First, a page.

- The Washington Times - Friday, April 18, 2014

The White House on Friday said it wouldn’t comment on the petition to deport Justin Bieber, which was filed in January and became the second-most popular petition on the president’s website.

In an unsigned answer, the White House said commenting could interfere with ongoing criminal investigations into Mr. Bieber’s behavior — and instead, the White House used the chance to pontificate on the need for immigration reform.

“Not only is it the right thing to do morally, it’s the right thing for our country: Independent economists say immigration reform will grow our economy and shrink our deficits by almost $1 trillion in the next 20 years. For those of you counting at home, that’s 12.5 billion concert tickets — or 100 billion copies of Mr. Bieber’s debut album,” the White House said.

The White House said Congress must streamline legal immigration and crack down on employers who hire illegal immigrants, but must offer illegal immigrants already here a path to citizenship.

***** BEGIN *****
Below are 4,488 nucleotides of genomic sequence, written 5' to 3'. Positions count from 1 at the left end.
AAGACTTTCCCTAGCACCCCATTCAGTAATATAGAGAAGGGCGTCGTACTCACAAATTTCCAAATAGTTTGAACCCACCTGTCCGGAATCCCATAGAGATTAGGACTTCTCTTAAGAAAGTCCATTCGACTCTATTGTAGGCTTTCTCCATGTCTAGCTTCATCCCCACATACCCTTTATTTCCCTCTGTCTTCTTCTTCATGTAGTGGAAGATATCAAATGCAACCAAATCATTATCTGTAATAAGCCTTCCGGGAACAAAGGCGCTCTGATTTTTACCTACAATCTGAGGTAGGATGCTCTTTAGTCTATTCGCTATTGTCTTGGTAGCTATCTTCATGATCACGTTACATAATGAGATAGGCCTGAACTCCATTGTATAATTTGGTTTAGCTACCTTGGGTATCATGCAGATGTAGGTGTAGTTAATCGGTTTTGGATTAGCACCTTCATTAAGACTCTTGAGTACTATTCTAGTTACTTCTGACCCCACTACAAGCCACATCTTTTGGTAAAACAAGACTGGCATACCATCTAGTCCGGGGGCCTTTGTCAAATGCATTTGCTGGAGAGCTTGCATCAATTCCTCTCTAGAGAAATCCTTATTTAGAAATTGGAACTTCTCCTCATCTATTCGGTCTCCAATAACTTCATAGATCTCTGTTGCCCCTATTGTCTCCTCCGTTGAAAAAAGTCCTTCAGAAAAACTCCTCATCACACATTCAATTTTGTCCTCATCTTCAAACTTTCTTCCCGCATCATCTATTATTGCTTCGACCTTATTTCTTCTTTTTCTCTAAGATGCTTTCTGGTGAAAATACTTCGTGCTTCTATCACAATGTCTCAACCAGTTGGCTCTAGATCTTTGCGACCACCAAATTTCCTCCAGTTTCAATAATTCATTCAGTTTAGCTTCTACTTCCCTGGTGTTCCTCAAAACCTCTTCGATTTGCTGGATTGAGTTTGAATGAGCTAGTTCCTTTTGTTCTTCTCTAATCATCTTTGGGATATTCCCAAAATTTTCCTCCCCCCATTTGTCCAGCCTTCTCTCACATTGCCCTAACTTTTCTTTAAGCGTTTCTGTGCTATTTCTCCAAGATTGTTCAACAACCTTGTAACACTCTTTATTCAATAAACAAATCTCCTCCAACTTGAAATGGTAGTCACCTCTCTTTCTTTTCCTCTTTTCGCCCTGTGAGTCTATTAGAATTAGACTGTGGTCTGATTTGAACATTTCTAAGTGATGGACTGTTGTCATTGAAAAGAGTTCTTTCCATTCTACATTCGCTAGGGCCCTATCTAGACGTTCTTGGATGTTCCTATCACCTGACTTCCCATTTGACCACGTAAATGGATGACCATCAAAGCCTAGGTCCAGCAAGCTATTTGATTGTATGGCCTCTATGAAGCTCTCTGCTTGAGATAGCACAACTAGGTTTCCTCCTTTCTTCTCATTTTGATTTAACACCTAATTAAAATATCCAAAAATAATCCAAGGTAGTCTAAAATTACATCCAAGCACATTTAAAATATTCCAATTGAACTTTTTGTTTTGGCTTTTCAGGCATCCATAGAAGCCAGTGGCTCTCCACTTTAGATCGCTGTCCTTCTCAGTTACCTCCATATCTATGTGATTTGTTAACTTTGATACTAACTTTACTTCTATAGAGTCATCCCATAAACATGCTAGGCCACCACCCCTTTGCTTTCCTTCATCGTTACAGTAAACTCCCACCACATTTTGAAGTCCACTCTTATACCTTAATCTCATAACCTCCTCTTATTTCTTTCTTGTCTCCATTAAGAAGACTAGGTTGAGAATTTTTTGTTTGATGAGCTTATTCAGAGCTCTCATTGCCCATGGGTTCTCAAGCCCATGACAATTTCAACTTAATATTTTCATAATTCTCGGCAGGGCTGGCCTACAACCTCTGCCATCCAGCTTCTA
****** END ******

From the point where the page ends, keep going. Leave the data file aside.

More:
Roger Skrzynski II, the Michigan man who created the petition to deport Mr. Bieber, said that sounded like the wrong solution to immigration.

“Maybe lightening up the laws on illegals and giving them all citizenship isn’t the path Americans want because they don’t want people from foreign countries coming here and breaking their laws,” he said.

He wrote the deportation petition in January after Mr. Bieber, a Canadian music star here on a special visa for artists, academics and performers, had several run-ins with the law — including being arrested after police said he engaged in a drunken drag race in Miami Beach, Fla.

The petition proved to be wildly popular, earning 273,968 signatures in the 30 days it was active — the second-most of any petition, and well more than the 100,000 required to earn a White House reply.

But the reply didn’t provide any hint as to what the president thinks of Mr. Bieber’s status or his music.

Mr. Bieber is in the U.S. on an O-1 visa. They are valid as long as the recipient isn’t convicted of a crime of violence, and Mr. Bieber hasn’t been charged with anything that would qualify under that definition, meaning he is likely safe from deportation.

The highest-scoring petition of all time was a 2012 plea asking that Westboro Baptist Church be declared a hate group.

• Stephen Dinan can be reached at sdinan@washingtontimes.com.

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